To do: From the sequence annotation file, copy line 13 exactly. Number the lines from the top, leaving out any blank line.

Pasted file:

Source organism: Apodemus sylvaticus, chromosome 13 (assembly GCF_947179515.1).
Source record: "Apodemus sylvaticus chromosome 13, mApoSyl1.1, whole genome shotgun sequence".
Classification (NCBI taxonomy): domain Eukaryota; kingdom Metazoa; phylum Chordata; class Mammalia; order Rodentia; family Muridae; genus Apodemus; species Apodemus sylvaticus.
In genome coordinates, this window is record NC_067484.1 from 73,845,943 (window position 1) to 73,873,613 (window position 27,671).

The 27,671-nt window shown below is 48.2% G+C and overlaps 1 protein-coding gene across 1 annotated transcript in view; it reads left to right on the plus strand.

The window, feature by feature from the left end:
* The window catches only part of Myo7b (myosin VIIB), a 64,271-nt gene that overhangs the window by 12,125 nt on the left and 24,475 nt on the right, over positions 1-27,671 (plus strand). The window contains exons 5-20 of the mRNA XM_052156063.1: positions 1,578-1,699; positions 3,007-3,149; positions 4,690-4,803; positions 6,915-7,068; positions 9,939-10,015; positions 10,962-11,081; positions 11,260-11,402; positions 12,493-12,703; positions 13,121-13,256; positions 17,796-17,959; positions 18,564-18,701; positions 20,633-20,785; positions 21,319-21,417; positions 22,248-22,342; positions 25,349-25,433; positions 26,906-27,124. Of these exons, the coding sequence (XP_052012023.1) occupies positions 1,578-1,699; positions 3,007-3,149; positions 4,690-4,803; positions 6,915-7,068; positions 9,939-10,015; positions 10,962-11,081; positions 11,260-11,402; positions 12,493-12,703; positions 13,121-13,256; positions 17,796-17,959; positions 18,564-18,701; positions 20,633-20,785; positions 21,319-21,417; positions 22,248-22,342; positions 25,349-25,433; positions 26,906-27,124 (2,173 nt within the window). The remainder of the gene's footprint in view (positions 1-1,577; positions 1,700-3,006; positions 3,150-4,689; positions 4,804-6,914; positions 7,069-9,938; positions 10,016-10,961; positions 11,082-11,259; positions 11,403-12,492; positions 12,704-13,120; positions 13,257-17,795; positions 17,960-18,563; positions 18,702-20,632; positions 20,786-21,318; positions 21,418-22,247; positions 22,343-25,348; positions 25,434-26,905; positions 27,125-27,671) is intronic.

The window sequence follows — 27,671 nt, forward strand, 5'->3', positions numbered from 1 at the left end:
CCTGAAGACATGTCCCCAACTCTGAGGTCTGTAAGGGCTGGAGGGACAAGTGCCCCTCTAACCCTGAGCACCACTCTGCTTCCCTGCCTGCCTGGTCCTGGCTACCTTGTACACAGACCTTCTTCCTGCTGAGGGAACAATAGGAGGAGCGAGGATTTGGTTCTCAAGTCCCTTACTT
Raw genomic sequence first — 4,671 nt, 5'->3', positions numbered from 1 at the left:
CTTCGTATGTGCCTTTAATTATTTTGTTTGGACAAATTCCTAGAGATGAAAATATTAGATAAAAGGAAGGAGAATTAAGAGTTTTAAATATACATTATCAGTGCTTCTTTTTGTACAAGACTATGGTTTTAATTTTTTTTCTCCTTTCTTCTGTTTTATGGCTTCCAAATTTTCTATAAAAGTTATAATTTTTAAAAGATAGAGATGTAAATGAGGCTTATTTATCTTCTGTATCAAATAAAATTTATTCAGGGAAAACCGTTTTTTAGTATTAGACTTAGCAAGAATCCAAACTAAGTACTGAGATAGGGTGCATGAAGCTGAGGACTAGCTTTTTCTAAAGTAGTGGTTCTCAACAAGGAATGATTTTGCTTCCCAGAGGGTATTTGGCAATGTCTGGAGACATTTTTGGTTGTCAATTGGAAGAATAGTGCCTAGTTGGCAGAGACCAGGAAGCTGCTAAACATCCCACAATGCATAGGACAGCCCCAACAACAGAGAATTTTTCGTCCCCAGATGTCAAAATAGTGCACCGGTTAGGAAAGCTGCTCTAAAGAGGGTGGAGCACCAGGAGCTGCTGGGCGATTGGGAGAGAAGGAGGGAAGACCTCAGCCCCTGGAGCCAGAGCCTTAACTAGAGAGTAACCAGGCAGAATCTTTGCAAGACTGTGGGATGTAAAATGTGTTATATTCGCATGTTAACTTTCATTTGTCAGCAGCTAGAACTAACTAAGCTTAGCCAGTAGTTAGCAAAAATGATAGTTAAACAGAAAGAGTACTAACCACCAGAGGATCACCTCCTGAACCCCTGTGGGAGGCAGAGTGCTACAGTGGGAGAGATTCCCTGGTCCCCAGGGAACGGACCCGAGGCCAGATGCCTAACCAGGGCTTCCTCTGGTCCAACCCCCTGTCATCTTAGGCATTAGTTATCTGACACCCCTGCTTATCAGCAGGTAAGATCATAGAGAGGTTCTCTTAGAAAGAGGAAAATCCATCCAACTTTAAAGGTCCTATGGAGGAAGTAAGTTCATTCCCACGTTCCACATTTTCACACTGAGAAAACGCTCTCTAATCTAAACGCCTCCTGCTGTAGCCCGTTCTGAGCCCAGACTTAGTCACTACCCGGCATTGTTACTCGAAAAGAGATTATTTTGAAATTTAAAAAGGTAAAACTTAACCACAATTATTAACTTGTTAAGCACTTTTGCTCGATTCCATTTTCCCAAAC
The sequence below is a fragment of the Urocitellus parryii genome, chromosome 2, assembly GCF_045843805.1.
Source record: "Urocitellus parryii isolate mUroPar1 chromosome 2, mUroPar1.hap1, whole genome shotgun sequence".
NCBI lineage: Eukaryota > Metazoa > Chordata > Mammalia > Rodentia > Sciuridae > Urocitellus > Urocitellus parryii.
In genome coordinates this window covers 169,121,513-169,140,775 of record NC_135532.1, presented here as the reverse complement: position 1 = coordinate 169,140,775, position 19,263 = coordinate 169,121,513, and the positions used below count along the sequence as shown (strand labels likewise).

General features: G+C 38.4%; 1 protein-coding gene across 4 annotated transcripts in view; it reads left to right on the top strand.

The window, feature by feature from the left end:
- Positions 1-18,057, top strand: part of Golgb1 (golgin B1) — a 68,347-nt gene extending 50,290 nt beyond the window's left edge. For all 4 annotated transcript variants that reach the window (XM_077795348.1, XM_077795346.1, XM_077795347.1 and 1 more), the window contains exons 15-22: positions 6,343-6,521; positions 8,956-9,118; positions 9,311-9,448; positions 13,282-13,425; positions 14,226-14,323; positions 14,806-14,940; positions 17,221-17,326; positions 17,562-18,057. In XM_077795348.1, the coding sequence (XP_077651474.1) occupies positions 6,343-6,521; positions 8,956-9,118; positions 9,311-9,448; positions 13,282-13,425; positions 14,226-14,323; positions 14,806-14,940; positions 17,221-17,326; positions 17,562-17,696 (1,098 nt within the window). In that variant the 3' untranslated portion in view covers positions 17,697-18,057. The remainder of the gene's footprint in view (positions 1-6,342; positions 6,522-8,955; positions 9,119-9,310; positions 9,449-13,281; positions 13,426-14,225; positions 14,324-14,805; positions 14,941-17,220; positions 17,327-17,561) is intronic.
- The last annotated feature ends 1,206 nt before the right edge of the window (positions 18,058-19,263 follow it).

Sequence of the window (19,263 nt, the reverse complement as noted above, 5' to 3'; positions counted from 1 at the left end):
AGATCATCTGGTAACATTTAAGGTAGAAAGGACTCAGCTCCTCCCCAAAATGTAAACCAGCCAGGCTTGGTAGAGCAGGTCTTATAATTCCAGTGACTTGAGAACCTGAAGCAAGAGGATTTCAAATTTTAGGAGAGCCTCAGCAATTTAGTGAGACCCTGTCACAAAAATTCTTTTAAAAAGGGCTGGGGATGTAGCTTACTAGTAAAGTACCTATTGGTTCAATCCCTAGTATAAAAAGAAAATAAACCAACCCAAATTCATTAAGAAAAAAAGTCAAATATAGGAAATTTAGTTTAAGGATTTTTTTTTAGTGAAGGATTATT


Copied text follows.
Source record: "Urocitellus parryii isolate mUroPar1 chromosome 2, mUroPar1.hap1, whole genome shotgun sequence".